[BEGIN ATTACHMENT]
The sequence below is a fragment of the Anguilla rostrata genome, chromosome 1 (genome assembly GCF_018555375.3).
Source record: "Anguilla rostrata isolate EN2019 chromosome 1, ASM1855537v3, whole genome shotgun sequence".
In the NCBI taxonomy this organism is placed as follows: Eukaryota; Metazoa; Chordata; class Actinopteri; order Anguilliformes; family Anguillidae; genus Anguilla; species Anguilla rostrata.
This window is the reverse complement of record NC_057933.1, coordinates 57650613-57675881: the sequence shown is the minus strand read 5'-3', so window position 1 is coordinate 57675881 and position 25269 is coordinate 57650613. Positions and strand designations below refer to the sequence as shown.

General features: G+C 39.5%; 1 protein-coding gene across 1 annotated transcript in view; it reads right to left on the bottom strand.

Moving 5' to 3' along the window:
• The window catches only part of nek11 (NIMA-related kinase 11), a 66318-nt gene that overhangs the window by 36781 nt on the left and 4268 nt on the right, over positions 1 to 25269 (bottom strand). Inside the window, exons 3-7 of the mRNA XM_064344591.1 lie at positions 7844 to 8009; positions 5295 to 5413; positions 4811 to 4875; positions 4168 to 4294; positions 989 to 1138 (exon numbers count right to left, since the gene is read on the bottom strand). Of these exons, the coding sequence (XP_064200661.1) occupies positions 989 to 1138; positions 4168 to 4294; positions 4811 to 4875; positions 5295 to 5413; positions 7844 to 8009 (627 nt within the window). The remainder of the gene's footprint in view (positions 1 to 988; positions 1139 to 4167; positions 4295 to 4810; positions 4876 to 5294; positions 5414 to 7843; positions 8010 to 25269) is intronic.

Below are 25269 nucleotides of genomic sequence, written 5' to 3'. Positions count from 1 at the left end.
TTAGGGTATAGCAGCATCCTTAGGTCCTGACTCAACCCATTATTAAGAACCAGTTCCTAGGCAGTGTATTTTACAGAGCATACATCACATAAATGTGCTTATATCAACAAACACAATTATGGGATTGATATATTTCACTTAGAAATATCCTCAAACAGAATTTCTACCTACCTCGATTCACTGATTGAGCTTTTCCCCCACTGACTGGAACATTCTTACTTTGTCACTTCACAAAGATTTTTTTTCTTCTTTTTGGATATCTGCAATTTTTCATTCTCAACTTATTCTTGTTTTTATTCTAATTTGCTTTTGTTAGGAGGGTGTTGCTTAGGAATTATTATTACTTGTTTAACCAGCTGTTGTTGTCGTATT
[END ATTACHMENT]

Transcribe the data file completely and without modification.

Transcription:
The sequence below is a fragment of the Anguilla rostrata genome, chromosome 1 (genome assembly GCF_018555375.3).
Source record: "Anguilla rostrata isolate EN2019 chromosome 1, ASM1855537v3, whole genome shotgun sequence".
In the NCBI taxonomy this organism is placed as follows: Eukaryota; Metazoa; Chordata; class Actinopteri; order Anguilliformes; family Anguillidae; genus Anguilla; species Anguilla rostrata.
This window is the reverse complement of record NC_057933.1, coordinates 57650613-57675881: the sequence shown is the minus strand read 5'-3', so window position 1 is coordinate 57675881 and position 25269 is coordinate 57650613. Positions and strand designations below refer to the sequence as shown.

General features: G+C 39.5%; 1 protein-coding gene across 1 annotated transcript in view; it reads right to left on the bottom strand.

Moving 5' to 3' along the window:
• The window catches only part of nek11 (NIMA-related kinase 11), a 66318-nt gene that overhangs the window by 36781 nt on the left and 4268 nt on the right, over positions 1 to 25269 (bottom strand). Inside the window, exons 3-7 of the mRNA XM_064344591.1 lie at positions 7844 to 8009; positions 5295 to 5413; positions 4811 to 4875; positions 4168 to 4294; positions 989 to 1138 (exon numbers count right to left, since the gene is read on the bottom strand). Of these exons, the coding sequence (XP_064200661.1) occupies positions 989 to 1138; positions 4168 to 4294; positions 4811 to 4875; positions 5295 to 5413; positions 7844 to 8009 (627 nt within the window). The remainder of the gene's footprint in view (positions 1 to 988; positions 1139 to 4167; positions 4295 to 4810; positions 4876 to 5294; positions 5414 to 7843; positions 8010 to 25269) is intronic.

Below are 25269 nucleotides of genomic sequence, written 5' to 3'. Positions count from 1 at the left end.
TTAGGGTATAGCAGCATCCTTAGGTCCTGACTCAACCCATTATTAAGAACCAGTTCCTAGGCAGTGTATTTTACAGAGCATACATCACATAAATGTGCTTATATCAACAAACACAATTATGGGATTGATATATTTCACTTAGAAATATCCTCAAACAGAATTTCTACCTACCTCGATTCACTGATTGAGCTTTTCCCCCACTGACTGGAACATTCTTACTTTGTCACTTCACAAAGATTTTTTTTCTTCTTTTTGGATATCTGCAATTTTTCATTCTCAACTTATTCTTGTTTTTATTCTAATTTGCTTTTGTTAGGAGGGTGTTGCTTAGGAATTATTATTACTTGTTTAACCAGCTGTTGTTGTCGTATT